Power consumption will be reduced from 22 megawatts to four megawatts a day at the State Government's water desalination plant in Kwinana, announced Carpenter on 12 June. He said this "will save around about five to six terajoules of energy a day which can be redirected to where it's needed...The decision will not jeopardise water supplies. We are able to switch the desalination plant back on to full production within a few hours ... four to five hours."[13]

On 17 June, two weeks after the explosion, Carpenter made an unprecedented public address on television and radio.[14]

"Gas is not only a direct fuel source for industry, we use it in our homes and it's used to generate a large proportion of our electricity. While the State Government has the power to guarantee gas supplies to essential services and households, some industries and business have been hit hard. A number of them are being forced to scale back operations and others have temporarily closed.... We need your help. By continuing to work together we can lessen the impact of the gas shortage on our state, on our businesses and our families." – Carpenter, 17 June 2008[14]

David Black, a political analyst, said Carpenter's address shows that the situation is serious: "Probably in terms of the total amount of gas and electricity being used, the community is a relatively small player...But politically, it is so important that they share the burden and that they be aware of the fact that they should be sharing the burden."[14] Opposition Leader Buswell called for daily publication of a gas supply allocation for businesses.[15] After Carpenter's address, power consumption fell 2% the next morning, on the coldest day since September 2007.[16] Carpenter said, "The saved consumption was very, very significant, enough to power the city of Geraldton".[16]

On 18 June, Prime Minister Kevin Rudd told Federal Parliament that Premier Carpenter had established a Gas Supply Coordination Group, involving government agencies and industry representatives.[17] Rudd said the Royal Australian Navy was supplying six megalitres of diesel fuel to WA, and the Federal Government would consider invoking the Liquid Fuel Emergency Act if necessary, enabling federal Minister for Resources and Energy, Martin Ferguson, to control production, transfer and stock levels of crude oil and other liquid fuel.[18]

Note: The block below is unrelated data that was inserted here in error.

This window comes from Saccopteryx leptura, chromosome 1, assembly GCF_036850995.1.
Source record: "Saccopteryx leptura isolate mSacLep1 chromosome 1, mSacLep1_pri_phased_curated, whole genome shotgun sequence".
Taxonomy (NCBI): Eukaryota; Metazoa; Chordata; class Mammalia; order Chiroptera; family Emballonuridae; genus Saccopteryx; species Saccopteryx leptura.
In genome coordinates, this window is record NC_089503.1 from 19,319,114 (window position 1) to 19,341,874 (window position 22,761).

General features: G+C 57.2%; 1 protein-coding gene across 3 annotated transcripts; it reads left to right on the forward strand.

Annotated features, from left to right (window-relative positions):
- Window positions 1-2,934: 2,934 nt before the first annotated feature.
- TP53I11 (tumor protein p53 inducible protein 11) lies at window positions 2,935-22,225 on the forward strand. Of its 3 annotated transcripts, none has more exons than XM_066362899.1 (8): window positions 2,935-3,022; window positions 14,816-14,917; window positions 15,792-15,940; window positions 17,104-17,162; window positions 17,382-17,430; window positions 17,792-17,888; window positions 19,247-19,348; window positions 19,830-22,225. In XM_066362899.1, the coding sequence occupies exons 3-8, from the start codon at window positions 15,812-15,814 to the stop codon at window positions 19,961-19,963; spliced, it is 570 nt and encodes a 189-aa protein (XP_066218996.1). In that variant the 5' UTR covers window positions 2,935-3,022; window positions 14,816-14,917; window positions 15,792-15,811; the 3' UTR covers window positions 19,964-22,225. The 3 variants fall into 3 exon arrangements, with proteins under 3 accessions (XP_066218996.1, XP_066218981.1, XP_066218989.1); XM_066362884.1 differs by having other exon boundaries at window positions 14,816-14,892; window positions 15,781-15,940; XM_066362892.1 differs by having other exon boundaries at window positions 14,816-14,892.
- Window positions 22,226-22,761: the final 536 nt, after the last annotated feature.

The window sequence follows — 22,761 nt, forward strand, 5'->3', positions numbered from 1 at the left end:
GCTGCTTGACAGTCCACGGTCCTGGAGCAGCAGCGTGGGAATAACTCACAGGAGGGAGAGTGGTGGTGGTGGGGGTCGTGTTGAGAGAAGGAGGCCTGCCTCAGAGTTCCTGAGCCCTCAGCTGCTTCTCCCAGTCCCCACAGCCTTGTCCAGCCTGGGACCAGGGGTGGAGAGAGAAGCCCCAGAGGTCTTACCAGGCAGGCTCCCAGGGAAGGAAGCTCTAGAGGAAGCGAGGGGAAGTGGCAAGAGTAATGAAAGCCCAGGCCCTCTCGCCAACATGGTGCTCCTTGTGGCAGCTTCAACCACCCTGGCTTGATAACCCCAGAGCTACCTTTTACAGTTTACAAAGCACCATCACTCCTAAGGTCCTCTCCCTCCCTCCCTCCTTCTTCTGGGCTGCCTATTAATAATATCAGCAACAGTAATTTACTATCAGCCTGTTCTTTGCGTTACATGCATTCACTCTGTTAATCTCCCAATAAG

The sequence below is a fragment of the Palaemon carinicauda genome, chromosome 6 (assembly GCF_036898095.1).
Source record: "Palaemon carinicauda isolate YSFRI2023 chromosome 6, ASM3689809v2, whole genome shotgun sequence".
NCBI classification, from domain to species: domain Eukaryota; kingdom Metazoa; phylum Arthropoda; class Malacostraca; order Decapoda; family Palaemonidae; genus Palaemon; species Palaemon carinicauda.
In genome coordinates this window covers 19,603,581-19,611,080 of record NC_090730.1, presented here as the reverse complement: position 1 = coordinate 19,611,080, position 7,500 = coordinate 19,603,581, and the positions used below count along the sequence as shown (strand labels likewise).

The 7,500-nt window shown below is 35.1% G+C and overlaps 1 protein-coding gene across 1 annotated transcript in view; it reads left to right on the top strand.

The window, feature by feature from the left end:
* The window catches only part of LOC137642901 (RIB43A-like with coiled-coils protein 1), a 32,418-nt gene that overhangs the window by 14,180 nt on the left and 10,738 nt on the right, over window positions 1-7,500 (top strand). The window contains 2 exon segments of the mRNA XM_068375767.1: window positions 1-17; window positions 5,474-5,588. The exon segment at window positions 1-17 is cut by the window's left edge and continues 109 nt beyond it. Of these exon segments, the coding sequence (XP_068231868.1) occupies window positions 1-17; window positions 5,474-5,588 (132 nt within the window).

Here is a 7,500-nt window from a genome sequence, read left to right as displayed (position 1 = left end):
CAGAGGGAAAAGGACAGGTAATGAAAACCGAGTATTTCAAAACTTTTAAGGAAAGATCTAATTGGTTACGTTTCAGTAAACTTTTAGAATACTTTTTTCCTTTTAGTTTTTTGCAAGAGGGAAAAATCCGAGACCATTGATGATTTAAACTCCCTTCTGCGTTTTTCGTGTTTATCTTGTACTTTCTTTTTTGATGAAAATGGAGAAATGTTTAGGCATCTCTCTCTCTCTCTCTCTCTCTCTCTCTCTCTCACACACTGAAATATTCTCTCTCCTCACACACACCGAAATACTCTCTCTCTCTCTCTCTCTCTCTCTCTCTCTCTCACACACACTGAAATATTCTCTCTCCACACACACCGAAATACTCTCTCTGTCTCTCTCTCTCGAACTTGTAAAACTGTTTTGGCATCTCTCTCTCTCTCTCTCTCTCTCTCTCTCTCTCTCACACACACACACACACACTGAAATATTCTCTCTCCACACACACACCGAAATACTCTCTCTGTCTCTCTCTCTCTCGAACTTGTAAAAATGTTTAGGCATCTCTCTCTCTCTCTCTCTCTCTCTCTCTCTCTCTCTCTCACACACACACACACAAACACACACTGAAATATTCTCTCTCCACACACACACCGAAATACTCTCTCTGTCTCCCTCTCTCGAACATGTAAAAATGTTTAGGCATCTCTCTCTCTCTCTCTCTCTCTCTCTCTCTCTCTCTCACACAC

"This is a serious matter for Western Australia therefore it is a serious matter for all Australians... We believe that is an appropriate level of coordination between the two governments... I think people in the east have not quite caught up with the severity of the impact which this is having across the WA economy. It is huge... If there is a significant impact on WA economic activity and growth and on exports from that state, given the significance to the overall Australian economy, there will be wash through from us all on this over time." – Rudd, 18 June 2008[17]

On 21 June, it was revealed that the state-owned electricity generator Verve Energy continued to use hundreds of terajoules of gas each week, despite having access to diesel fuel.[19] A spokesperson said the company had not been instructed to cut back its gas usage, and there was "no intention to use very expensive diesel instead of gas, especially when supplies and deliveries of diesel are stretched and Verve Energy continues to receive its supplies of gas from the North West Shelf".[19] Opposition Leader Troy Buswell said, "This is arrogance and hypocrisy of the highest order... They should be substituting gas for diesel, given the fact their plants can run on diesel. Gas could be re-directed to businesses which don't have choice about using gas or diesel."[19] The State Government had also delayed approval of a new gas processing plant for Apache Energy by over six months, only allowing Apache to proceed after the gas crisis commenced and worsened.[19]